Covid Protocol updates

Dom’s Corner


What is our Triage Nurse getting a lot of questions on? Read on to find out more…

Summer is here, and so are the bugs.  Alliance Pediatrics wants all of our families to have a safe and protected summer.  All of us who live in Florida are used to swatting away those annoying flying insects and ticks.  Besides the itching, redness and pain from the insect bites, the insects carry diseases as well.  Zika, Dengue, West Nile, Lyme Disease and Chikungunya have all been in the news recently.

Some of the most common questions I get this time of year is “Should I use bug spray on my kids?” The answer is “Yes!”* (See * Note)

“Is it safe to put insect repellent on the kiddos?” The answer is “Yes!”* (See * Note)

“What about DEET?” 

“Are the natural insect repellents better?”

Insect repellents containing DEET have been tested and approved as safe for kids.  Choose a repellant with no more than 30% concentration of DEET.  The most effective mosquito repellants seem to be the ones containing a variety of ingredients, including DEET, picaridin, oil of lemon eucalyptus as well as a variety of plant oils, such as cedar, cintronella, geraniol, lemongrass, and rosemary.  It is important to make sure you follow the directions and reapplying as directed.  Some of the all natural insect repellants have not done well in testing, some failing all together, or only lasting less than 1 hour.

My favorite this year is Repel Plant Based Lemon Eucalyptus Insect Repellent 4 fl oz (118 ml).  It smells great and in a Consumer Reports Study lasted 7 hours and did well to repel the Aedes Mosquito.

Per :

Tips for Using Repellents Safely


·         Read the label and follow all directions and precautions.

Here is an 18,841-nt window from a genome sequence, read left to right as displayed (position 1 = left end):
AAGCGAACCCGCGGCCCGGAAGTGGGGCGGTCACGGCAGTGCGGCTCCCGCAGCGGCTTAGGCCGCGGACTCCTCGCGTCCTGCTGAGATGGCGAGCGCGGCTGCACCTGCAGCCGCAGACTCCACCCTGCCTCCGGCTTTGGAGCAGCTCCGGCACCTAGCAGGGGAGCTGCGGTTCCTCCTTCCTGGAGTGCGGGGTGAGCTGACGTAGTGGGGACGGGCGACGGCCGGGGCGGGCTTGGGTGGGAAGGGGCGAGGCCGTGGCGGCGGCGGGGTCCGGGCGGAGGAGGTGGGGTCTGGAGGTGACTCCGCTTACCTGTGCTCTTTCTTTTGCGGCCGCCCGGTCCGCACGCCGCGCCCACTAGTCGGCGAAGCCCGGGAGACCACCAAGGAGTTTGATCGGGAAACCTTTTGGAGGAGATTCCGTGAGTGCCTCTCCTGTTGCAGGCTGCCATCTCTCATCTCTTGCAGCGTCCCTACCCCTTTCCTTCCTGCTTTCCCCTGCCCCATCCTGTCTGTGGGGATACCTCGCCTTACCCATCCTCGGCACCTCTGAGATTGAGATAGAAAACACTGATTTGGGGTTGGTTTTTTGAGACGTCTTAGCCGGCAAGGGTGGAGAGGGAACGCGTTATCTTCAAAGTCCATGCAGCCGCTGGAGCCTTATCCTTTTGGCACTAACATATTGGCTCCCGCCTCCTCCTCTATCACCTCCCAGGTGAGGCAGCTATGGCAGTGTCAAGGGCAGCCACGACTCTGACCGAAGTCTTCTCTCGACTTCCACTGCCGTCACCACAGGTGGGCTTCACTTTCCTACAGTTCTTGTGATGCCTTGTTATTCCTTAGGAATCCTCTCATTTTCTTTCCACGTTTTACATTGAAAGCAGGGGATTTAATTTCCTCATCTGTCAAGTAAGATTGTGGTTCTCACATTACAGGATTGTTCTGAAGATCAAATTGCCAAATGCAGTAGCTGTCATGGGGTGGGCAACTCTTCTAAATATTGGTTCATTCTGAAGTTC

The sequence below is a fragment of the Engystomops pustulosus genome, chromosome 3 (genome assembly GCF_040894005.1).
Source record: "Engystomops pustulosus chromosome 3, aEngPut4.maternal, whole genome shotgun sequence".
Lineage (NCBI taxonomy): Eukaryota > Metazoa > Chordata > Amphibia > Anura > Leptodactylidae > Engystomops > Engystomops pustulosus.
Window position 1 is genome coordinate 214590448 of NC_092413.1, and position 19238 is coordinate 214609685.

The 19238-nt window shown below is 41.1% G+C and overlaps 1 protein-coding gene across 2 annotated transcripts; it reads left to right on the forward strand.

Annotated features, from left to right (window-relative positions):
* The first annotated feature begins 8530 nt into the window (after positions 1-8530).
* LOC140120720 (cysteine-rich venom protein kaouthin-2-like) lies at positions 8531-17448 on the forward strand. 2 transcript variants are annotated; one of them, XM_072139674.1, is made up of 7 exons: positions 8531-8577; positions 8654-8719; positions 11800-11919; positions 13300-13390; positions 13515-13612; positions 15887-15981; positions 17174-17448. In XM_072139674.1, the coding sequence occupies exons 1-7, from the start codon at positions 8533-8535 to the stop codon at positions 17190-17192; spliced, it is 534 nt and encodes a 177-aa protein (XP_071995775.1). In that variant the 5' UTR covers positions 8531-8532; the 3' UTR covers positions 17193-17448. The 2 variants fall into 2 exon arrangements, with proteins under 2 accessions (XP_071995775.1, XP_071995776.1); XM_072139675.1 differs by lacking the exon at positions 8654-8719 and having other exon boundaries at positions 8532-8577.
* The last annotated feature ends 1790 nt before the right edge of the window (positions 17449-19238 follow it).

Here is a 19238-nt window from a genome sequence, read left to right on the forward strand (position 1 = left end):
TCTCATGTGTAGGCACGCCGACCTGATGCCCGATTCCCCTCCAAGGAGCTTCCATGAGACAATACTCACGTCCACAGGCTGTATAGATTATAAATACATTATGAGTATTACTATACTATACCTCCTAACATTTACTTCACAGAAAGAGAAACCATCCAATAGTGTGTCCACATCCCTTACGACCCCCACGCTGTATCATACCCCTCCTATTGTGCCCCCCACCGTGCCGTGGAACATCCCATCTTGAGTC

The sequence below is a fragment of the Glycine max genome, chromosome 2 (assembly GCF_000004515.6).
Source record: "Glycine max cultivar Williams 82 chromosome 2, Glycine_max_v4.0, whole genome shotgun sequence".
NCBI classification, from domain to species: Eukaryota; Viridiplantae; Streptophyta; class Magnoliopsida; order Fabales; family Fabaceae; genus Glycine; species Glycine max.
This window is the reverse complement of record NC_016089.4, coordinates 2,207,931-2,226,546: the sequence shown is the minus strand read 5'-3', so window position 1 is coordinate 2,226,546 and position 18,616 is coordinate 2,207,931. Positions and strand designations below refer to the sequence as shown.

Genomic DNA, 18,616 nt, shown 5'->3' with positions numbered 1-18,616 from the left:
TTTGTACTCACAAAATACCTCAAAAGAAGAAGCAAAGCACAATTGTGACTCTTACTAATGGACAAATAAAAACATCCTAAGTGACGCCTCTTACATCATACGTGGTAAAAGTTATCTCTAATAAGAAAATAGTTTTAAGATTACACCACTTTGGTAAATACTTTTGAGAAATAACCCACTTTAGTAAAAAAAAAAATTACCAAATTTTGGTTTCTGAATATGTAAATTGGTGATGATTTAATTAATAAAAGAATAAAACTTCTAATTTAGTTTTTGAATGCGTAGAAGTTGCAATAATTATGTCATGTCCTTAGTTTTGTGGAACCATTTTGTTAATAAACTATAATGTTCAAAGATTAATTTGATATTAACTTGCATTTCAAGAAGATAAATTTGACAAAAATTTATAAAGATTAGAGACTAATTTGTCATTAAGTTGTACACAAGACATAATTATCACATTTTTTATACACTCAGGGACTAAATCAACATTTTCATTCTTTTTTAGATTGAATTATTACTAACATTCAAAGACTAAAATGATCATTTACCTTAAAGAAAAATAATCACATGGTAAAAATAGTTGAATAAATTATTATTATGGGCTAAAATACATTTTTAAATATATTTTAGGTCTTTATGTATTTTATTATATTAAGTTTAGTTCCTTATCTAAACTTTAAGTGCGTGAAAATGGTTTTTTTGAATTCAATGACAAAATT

·         Only apply insect repellents on the outside of your child’s clothing and on exposed skin.  Note:  Permethrin-containing products should not be applied to skin.

·         Spray repellants in open areas to avoid breathing them in.

·         Use just enough repellent to cover your child’s clothing and exposed skin.  Using more doesn’t make the repellant more effective.  Avoid reapplying unless needed.

·         Help apply insect repellent on young children.  Supervise older children when using these products.

·         Wash your children’s skin with soap and water to remove any repellent when they return indoors, and wash their clothing before wearing it again.


·         Never apply insect repellent to children younger than 2 months. (* Note from above)

·         Never spray insect directly onto your child’s face.  Instead, spray a little on your hands first and then rub it on your child’s face.  Avoid the eyes and the mouth.

·         Do not spray insect repellent on cuts, wounds or irritated skin.

·         Do not use products that combine DEET with sunscreen.  The DEET may make the sun protection factor (SPF) less effective.  These products can overexpose your child to DEET because the sunscreen needs to be reapplied often.